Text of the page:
I’ve wanted to write this post for a long time now, but I didn’t want to write it too soon after I switched (I switched in March 2015). Here is a look into why I moved from Mailchimp to ConvertKit (and why you might want to as move as well).
Mailchimp is huge, ConvertKit (especially when I moved) was the small, up and coming email marketing software. Here’s why I moved (as well as some of the things I wish ConvertKit could do (but can’t, yet).
OK, if I had to give just one reason. It’s the email sequences. Putting this together in Mailchimp was a PAIN. Moving emails around in a sequence was almost impossible. Check out how pretty the sequences are in ConvertKit:-
p.s. this is the Actual sign up sequence for the ‘Getting the most out of your Plugin Hunt Theme’ which you will get alongside the free guide for ‘10 Niche Website Ideas using the Plugin Hunt Theme‘
I also really like the Subscriber search and listing feature. It’s great how it lets me tag my users and maintain a single list. What I didn’t like with Mailchimp was if I made a new Email List (e.g. Plugin Hunt Theme sign ups) then it would effectively manage two lists.
In ConvertKit I know my subscribers are only on my list once, and I can tag and segment them nicely into group and send broadcasts that way.
Lead Generation Forms
How did I almost forget about this. One of the biggest reasons for moving was MailChimps sign up forms were particularly difficult to display on my website in a nice fashion. ConvertKit’s forms are just great. There’s loads of options too such as pop up when you read 70% of the page scroll, or show on exit intent. The form at the bottom of this post? That’s convertkit and you can have as many forms as you need.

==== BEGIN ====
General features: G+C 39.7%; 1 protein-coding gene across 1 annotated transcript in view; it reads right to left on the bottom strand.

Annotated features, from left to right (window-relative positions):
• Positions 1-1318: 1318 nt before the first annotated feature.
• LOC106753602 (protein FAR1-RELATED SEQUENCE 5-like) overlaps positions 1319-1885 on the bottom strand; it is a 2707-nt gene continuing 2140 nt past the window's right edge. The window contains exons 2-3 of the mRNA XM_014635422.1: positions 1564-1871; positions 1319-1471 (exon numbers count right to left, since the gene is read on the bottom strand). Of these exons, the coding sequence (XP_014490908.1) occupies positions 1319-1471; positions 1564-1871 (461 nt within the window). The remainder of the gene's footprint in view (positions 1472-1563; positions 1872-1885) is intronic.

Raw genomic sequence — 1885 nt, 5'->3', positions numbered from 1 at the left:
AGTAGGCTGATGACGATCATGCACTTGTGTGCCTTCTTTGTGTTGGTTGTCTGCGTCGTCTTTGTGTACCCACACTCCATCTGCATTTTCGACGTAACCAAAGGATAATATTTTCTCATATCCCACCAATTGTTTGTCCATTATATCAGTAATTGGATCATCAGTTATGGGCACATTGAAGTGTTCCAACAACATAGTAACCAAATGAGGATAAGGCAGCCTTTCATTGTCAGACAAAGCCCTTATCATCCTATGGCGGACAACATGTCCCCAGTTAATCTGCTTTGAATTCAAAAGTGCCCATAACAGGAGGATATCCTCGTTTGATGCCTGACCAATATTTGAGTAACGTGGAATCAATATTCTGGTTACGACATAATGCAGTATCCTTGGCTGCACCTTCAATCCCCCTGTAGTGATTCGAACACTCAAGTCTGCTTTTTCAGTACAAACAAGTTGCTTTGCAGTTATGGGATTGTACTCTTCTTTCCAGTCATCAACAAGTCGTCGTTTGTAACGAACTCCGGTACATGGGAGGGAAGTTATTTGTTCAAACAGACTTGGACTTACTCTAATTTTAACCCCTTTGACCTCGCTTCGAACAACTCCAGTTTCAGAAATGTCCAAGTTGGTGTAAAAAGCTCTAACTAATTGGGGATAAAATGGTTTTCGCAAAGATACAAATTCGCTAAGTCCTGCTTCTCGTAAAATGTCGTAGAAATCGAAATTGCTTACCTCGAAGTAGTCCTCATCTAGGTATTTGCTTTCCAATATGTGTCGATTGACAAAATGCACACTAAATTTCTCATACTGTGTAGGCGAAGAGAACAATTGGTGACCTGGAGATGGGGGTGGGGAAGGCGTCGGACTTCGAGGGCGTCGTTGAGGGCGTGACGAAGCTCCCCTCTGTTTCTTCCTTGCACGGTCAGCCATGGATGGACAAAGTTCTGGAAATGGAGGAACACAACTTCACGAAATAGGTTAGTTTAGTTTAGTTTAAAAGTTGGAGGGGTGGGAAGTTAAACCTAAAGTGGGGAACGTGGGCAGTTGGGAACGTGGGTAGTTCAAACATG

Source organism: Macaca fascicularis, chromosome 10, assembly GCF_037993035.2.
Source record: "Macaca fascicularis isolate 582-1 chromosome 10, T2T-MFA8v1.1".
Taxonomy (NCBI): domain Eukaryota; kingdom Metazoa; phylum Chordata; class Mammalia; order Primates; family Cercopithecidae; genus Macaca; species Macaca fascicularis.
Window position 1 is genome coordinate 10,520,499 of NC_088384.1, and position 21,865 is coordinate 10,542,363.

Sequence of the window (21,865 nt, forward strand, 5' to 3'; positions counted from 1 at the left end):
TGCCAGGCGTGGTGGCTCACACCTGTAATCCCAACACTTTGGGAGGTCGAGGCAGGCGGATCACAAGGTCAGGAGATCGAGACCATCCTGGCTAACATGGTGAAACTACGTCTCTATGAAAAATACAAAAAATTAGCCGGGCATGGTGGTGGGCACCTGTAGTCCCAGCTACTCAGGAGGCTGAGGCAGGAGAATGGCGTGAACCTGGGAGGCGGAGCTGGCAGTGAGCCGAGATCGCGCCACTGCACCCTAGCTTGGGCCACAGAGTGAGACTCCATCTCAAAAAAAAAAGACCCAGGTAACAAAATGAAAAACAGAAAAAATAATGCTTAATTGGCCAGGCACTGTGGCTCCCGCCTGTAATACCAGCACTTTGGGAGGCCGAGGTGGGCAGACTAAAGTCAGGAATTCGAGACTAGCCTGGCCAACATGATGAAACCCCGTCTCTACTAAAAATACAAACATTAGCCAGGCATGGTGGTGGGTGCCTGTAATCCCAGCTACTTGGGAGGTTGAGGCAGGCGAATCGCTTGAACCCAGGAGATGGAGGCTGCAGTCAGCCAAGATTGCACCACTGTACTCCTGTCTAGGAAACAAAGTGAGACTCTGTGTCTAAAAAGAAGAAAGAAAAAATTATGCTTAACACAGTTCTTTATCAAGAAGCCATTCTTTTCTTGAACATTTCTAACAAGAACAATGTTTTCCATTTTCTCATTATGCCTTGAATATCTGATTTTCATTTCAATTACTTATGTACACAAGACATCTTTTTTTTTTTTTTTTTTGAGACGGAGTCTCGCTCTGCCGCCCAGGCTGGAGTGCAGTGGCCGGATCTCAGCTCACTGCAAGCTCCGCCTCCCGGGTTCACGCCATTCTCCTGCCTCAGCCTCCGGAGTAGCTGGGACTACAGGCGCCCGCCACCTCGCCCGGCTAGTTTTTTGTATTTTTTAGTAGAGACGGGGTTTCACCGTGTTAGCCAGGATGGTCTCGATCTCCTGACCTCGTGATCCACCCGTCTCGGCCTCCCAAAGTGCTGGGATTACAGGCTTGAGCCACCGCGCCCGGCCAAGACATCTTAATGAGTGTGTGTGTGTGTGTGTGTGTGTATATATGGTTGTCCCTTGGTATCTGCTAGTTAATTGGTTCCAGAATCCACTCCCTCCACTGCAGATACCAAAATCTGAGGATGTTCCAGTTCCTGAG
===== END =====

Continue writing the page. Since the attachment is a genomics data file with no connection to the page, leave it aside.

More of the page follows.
What about the downsides?
Just like Mailchimp, ConvertKit isn’t perfect. The main thing it doesn’t do which I wish it did is A/B testing. You can still do this via ConvertKit but it’s a bit of a hack.
Here’s how to do A/B testing using ConvertKit
- Export your subscribers to a CSV.
- Randomly tag your subscribers list using Excel’s RAND function
- Re-import your subscribers with the tag you’ve randomly assigned using Excel
- Broadcast two broadcasts, one to the tag A, the other to the tag B
- Track the broadcasts separately
My only other ‘Niggle’ is the ‘RSS to email’ and how it doesn’t let me easily edit the Title of the RSS email unless I ‘un-automate it’.
What should happen is the RSS template I can edit the title, but it just takes the Feed Name (you can checkout our feed
Here’s how to make your RSS emails pretty
To be able to get around this you have to:-
- Have the RSS compile but save to draft
- Manually go in and edit the template (such as the title, and some pre-amble)
- Then manually send it.
It would be much easier if I could create the template, with RSS tags and let ConvertKit just roll it out automatically.
Using ConvertKit with WordPress
Down to Crunch Time. The really great thing about ConvertKit is how easy it is to embed sign up forms to your WordPress website. I had endless trouble trying to embed MailChimp forms into my website. If you want to see what a ConvertKit form looks like, check out the one at the bottom of the post.
They also offer full landing pages for email sign ups, which you can easily setup on your site by creating a Page and then choosing to use the ConvertKit landing page and not the standard page template. Perfect for a specific landing page for email sign ups.
This has been improved a lot recently and I’m super excited to see any further improvements they make.
ConvertKit and WooCommerce
I use WooCommerce to sell my products, and through the simple Convertkit WooCommerce plugin I can have people who have purchased on me signed up to a sequence which drip sends them information. This is perfect if you’re a eCommerce business who sells through WooCommerce. It gives you a great way to:-
- Capture customers into your Email Marketing software
- Send them a specific sequence of emails post purchase.
Want to Move to ConvertKit?
While ConvertKit has it’s ups and downs, I’d still recommend it to anyone who, like me likes simplicity and almost seamless integration with WordPress.
It only takes a few minutes and you can be up and running with your own Campaign (join ConvertKit here)